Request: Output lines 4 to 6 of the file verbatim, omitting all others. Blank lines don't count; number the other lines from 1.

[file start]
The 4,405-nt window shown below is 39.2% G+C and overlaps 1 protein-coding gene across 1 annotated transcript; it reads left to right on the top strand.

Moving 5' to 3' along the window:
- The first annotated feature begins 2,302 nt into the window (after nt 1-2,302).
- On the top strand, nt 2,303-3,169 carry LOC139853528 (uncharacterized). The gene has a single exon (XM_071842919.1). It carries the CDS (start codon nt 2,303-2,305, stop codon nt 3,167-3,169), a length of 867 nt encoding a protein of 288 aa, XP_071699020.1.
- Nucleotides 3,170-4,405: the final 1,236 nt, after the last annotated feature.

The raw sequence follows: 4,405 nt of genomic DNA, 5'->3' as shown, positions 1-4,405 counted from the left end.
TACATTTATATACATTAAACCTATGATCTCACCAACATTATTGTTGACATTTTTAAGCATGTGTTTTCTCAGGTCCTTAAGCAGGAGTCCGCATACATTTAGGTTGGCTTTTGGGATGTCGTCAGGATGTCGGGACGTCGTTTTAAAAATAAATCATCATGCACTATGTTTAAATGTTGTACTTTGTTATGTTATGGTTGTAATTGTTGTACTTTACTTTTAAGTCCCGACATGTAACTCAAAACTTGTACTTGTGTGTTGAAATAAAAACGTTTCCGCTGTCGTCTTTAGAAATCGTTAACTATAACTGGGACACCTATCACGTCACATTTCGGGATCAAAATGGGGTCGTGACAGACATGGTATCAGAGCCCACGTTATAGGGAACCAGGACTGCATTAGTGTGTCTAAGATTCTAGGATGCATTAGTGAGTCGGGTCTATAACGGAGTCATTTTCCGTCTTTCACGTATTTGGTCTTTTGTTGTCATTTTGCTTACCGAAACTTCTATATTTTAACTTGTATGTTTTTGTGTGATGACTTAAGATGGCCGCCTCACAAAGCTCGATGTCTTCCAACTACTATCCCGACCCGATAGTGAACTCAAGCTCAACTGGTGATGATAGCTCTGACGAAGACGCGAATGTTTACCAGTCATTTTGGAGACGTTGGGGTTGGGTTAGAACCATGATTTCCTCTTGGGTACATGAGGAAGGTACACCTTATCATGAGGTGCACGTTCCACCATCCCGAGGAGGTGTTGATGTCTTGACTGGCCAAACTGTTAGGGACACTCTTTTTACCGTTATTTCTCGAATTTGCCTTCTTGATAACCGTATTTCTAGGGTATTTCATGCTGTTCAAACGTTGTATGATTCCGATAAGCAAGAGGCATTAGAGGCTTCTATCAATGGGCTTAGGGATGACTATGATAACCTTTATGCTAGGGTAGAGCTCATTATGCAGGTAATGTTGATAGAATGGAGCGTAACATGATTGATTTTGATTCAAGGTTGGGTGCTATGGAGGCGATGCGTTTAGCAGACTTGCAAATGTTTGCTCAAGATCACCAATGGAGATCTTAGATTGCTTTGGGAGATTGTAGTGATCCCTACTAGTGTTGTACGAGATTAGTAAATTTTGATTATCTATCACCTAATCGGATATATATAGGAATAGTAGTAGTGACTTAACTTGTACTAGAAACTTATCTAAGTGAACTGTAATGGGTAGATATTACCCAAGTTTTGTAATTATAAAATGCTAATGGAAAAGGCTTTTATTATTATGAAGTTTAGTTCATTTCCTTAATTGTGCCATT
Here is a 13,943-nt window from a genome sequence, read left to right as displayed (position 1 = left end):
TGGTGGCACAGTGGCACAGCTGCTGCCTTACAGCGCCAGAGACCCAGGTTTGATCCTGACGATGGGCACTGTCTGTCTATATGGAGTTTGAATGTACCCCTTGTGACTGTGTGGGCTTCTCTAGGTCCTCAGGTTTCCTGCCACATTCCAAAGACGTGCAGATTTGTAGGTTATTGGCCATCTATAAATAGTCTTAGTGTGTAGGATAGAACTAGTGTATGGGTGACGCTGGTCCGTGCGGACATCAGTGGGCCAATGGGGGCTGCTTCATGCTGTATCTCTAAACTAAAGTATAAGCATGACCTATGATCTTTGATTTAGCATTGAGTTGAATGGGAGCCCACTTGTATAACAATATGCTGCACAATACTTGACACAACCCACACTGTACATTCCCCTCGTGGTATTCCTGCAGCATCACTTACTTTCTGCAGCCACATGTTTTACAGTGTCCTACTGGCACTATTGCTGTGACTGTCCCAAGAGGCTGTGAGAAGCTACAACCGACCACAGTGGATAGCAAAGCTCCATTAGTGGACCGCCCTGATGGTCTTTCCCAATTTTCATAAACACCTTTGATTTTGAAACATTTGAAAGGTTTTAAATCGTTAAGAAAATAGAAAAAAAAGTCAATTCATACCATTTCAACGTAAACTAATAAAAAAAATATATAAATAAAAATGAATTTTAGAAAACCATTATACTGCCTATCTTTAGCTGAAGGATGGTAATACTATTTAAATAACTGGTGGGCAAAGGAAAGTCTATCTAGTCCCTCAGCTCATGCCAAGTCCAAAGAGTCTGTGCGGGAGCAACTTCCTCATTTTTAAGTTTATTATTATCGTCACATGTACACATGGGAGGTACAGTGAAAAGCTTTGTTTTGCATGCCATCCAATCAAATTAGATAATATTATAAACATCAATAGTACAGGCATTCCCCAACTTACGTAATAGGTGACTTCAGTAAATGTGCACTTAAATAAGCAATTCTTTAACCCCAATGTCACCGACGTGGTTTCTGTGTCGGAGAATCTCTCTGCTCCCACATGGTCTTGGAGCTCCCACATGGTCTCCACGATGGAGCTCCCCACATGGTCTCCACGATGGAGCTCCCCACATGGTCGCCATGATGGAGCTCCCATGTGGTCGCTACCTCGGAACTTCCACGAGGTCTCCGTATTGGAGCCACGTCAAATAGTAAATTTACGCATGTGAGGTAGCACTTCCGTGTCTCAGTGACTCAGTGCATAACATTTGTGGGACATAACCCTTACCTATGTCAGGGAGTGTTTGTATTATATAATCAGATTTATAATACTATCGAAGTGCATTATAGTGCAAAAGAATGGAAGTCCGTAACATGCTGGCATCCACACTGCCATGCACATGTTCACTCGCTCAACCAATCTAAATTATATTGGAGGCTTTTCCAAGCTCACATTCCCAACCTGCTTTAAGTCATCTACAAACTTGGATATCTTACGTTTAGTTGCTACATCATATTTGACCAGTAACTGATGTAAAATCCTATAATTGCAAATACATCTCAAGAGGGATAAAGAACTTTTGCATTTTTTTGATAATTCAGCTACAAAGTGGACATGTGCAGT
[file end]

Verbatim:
- On the top strand, nt 2,303-3,169 carry LOC139853528 (uncharacterized). The gene has a single exon (XM_071842919.1). It carries the CDS (start codon nt 2,303-2,305, stop codon nt 3,167-3,169), a length of 867 nt encoding a protein of 288 aa, XP_071699020.1.
- Nucleotides 3,170-4,405: the final 1,236 nt, after the last annotated feature.

The raw sequence follows: 4,405 nt of genomic DNA, 5'->3' as shown, positions 1-4,405 counted from the left end.